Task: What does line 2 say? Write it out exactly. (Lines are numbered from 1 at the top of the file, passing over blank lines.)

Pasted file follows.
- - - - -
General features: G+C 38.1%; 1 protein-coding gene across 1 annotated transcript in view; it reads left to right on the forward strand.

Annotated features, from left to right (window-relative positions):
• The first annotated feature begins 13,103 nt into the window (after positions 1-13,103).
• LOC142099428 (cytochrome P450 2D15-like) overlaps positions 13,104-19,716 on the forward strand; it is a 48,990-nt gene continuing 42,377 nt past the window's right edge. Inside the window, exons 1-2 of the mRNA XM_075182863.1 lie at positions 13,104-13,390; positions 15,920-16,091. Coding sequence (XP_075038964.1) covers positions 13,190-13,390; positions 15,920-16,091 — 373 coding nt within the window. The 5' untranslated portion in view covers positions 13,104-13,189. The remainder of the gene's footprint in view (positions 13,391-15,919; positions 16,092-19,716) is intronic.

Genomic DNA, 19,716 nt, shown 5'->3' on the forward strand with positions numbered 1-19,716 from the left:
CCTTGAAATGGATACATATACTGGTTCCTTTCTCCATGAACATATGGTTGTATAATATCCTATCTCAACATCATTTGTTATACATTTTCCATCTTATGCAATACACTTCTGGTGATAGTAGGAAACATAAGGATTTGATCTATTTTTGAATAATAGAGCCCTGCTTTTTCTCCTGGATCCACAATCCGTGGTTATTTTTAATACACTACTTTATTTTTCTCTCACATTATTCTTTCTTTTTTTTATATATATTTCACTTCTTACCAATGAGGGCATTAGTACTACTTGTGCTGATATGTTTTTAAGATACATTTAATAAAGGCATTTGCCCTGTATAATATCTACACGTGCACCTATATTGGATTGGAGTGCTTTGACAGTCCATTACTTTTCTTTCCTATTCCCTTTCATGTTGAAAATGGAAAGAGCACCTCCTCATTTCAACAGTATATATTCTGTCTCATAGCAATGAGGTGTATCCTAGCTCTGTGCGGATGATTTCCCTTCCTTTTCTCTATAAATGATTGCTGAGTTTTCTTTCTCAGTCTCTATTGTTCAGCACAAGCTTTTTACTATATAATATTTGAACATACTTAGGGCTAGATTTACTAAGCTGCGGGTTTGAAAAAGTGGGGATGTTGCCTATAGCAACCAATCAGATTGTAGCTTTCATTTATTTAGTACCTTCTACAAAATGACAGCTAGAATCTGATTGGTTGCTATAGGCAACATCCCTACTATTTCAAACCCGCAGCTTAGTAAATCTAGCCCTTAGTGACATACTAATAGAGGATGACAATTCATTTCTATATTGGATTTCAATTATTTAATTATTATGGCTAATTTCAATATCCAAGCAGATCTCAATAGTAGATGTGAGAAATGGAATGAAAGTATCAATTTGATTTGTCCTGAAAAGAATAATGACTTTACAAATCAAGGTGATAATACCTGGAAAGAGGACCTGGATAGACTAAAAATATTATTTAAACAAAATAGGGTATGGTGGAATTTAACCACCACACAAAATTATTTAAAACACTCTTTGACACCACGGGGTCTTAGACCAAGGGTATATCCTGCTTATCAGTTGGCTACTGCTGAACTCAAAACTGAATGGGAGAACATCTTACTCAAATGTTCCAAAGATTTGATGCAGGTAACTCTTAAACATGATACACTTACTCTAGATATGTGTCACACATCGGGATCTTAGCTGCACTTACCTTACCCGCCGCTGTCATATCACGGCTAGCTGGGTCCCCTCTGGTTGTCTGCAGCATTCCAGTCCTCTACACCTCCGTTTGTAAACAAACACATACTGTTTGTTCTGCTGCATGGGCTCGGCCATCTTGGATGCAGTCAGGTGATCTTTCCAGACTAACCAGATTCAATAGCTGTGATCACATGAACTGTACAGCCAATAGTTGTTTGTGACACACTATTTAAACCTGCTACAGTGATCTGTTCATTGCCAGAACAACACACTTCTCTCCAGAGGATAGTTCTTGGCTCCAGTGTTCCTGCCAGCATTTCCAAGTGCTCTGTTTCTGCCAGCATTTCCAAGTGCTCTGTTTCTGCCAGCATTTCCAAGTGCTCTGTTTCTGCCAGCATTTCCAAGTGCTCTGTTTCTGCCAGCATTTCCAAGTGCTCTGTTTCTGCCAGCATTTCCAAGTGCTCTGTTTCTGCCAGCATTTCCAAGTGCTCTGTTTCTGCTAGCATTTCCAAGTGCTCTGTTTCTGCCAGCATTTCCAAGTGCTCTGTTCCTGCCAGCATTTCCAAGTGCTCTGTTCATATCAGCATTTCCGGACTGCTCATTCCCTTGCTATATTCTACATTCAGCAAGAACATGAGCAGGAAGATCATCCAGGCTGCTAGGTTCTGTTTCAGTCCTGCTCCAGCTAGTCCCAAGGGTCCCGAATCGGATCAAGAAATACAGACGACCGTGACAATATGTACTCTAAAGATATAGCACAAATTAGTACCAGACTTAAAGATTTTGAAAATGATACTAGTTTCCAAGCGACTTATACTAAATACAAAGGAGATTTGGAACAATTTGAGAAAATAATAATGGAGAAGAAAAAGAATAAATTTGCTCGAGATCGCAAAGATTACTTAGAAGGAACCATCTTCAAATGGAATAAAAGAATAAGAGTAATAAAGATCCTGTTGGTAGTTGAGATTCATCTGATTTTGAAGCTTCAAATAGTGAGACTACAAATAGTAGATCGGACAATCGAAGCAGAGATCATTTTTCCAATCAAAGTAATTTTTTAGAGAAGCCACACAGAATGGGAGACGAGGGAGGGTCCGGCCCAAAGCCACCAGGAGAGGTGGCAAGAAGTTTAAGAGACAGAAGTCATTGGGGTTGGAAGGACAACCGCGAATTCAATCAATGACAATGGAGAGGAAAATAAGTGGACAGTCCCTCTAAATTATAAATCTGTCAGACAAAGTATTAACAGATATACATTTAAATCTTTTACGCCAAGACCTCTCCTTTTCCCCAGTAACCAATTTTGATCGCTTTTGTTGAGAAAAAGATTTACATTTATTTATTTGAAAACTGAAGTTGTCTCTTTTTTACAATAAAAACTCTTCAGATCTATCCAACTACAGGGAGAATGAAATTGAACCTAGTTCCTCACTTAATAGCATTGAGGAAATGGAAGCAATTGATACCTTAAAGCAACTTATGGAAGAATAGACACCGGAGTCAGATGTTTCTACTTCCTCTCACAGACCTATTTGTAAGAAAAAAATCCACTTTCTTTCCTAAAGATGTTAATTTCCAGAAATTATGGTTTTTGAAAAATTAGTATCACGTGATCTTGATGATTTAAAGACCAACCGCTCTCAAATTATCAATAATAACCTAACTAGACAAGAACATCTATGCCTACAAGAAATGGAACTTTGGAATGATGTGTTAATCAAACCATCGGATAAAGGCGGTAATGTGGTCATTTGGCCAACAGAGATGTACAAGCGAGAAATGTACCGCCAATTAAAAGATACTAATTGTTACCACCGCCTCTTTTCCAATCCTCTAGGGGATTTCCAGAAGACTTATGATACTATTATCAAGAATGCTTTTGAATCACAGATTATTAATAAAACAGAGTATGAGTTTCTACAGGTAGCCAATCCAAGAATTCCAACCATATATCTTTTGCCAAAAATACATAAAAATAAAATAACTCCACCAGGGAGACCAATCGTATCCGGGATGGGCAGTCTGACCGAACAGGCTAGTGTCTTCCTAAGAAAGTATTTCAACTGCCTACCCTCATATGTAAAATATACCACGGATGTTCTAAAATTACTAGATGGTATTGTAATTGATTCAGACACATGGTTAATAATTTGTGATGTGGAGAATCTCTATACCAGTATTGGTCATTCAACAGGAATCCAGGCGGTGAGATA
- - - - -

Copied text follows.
Annotated features, from left to right (window-relative positions):